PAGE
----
“When you’re looking at dynamics and practices, the ultimate goal is to be able to restore harm to build the relationships as we discussed. Miss Wiley made some key points there even as she shared it out. And then as I said earlier, the goal is to ensure that all of our students are educated,” Hazzard said. “Outside of those components, when you think about why we show up here, that is our goal and we have seen so much proof. There is research that supports our teachers utilizing restorative practices, our discipline dean’s and not just here, of course, but statewide as well as nationwide using restorative practices. And we do see turnaround and growth not just in regard to being in the building but also our climate, our buildings, the climate in our building improves as well.”
Dickerson stated that the one thing he heard from teachers as children returned to classroom learning from the pandemic was how to build positive relationships with the students, some of which had never been in a classroom.
“This just provides more tools for them to be able to do that in the classroom, to provide those healthy relationships here, positive ones, making sure students feel valued and sense of belonging. And also, we’re hoping that’s going to be proactive here. And obviously we’ll have to continue looking at our data, like Dr. Brownstein has stated. Mr. Bucher, you’ve mentioned as well, as we go forward,” Dickerson said. “But it really is because we feel preventative measures have really established as healthy relationships as positive relationships with the teacher with the class, which I think are administered over a long period of time, but even this past year, that was really one of the critical things coming back in from the pandemic that we had that culture, we had positive climates in our classroom, positive relationships with students welcoming back that sense of belonging, but it’s also a part of this here again, as students do have infractions, not only do they have the consequences, but can they learn from them? as well? Some of this we’ve talked about, be honest with you, I’ve been in education almost 30 years, we’ve talked about this almost my entire time. Some things we’ve done really well in education, that kind of are mentioned here with our restorative practices. We want to do better with this as well but we’re really trying to help and support all students at the end of the day, also provided our staff, our staff here with more tools kind of in the toolbox to help support students as well.”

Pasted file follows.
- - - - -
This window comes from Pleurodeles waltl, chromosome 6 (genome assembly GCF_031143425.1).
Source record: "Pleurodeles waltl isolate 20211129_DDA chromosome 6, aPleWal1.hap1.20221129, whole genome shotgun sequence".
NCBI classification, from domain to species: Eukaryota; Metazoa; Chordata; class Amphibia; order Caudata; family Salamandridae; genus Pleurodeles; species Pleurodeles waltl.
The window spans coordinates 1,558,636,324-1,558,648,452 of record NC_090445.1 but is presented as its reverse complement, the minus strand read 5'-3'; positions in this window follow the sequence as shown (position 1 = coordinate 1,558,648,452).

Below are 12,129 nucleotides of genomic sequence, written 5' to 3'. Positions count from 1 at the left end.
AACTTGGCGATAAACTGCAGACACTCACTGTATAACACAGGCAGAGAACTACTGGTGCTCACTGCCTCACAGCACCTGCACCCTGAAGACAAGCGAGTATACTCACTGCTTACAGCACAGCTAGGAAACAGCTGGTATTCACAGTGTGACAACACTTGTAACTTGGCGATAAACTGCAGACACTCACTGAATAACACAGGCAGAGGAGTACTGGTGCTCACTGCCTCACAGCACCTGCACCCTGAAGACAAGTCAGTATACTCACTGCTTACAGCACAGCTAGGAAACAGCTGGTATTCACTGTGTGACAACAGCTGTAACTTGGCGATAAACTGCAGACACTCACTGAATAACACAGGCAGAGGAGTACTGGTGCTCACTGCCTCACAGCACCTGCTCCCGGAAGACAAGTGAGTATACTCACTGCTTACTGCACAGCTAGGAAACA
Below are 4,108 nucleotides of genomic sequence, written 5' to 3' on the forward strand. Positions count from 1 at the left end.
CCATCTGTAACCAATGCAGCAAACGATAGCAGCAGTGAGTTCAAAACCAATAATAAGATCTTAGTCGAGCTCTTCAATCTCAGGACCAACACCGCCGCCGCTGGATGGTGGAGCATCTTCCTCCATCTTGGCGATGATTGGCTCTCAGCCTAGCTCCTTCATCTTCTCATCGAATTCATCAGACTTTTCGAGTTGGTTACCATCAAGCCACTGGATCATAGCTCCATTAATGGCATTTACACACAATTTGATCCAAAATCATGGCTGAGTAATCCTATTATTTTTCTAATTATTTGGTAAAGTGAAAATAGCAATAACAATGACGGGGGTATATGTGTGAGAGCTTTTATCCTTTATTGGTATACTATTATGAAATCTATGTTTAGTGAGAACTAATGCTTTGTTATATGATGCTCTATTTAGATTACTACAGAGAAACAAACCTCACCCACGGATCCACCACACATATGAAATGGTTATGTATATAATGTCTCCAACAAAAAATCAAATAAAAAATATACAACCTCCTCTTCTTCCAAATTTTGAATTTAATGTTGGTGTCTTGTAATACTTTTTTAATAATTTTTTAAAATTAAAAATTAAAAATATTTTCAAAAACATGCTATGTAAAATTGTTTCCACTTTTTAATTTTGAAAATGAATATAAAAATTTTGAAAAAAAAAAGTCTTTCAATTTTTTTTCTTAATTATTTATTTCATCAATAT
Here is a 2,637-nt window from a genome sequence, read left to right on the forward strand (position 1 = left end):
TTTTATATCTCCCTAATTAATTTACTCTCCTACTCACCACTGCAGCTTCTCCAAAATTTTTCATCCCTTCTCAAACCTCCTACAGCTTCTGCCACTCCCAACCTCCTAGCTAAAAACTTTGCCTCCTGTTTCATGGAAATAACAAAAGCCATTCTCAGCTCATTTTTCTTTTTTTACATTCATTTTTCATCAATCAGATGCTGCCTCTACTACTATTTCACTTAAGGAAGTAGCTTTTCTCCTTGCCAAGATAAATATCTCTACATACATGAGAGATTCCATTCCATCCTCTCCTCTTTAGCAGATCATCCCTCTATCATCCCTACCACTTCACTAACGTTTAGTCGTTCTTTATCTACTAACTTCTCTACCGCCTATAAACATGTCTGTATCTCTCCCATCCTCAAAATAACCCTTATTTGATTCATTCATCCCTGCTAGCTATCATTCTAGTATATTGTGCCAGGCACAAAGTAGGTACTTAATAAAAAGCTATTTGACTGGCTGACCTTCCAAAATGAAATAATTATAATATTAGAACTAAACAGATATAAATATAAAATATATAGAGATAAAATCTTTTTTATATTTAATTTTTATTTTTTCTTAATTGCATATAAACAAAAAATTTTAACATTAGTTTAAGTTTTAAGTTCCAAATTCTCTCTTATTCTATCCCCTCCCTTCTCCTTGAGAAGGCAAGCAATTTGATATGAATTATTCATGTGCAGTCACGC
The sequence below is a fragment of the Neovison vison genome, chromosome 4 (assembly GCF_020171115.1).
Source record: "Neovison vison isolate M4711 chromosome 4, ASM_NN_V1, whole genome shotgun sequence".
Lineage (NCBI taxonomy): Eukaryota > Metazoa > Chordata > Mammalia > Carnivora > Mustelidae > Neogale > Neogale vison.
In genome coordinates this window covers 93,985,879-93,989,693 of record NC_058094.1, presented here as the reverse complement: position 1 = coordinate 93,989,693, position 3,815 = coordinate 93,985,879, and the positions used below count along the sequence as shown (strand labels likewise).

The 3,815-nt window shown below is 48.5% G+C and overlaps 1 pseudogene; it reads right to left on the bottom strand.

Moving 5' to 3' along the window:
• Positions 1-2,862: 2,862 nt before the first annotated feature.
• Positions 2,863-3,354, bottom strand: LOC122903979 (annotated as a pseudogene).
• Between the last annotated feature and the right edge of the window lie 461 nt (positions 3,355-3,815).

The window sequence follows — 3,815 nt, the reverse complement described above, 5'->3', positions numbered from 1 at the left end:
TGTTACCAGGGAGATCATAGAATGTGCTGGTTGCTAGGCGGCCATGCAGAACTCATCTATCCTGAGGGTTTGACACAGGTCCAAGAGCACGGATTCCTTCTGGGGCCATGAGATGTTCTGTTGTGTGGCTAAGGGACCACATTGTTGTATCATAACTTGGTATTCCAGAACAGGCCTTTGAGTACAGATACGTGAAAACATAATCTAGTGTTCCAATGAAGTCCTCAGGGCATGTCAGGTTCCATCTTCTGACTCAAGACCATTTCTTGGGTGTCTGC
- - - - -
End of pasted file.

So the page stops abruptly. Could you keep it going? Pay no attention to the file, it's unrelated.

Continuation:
Dr. Jason Peel, Director of Human Resources and School Climate, explained that the new policy was not an overhaul. He stated it was a tool, one with 55 pages of guidance, for discipline violation consequences. He explained that the goal was to reduce the incidence of out-of-school suspension (OSS). The new legislation requires that OSS be reduced to 10 percent of the school population but does not eliminate it completely. There would still be infractions that would require OSS, especially at the middle and high school level. The other goal is to make discipline more consistent among teachers. Hazzard stated that before bringing the policy to the board, administration did talk to students to get their input in how discipline consequences could help them grow. She felt it was very encouraging to get that feedback in order to help students grow together with their peers and how restorative practices encourage that relationship.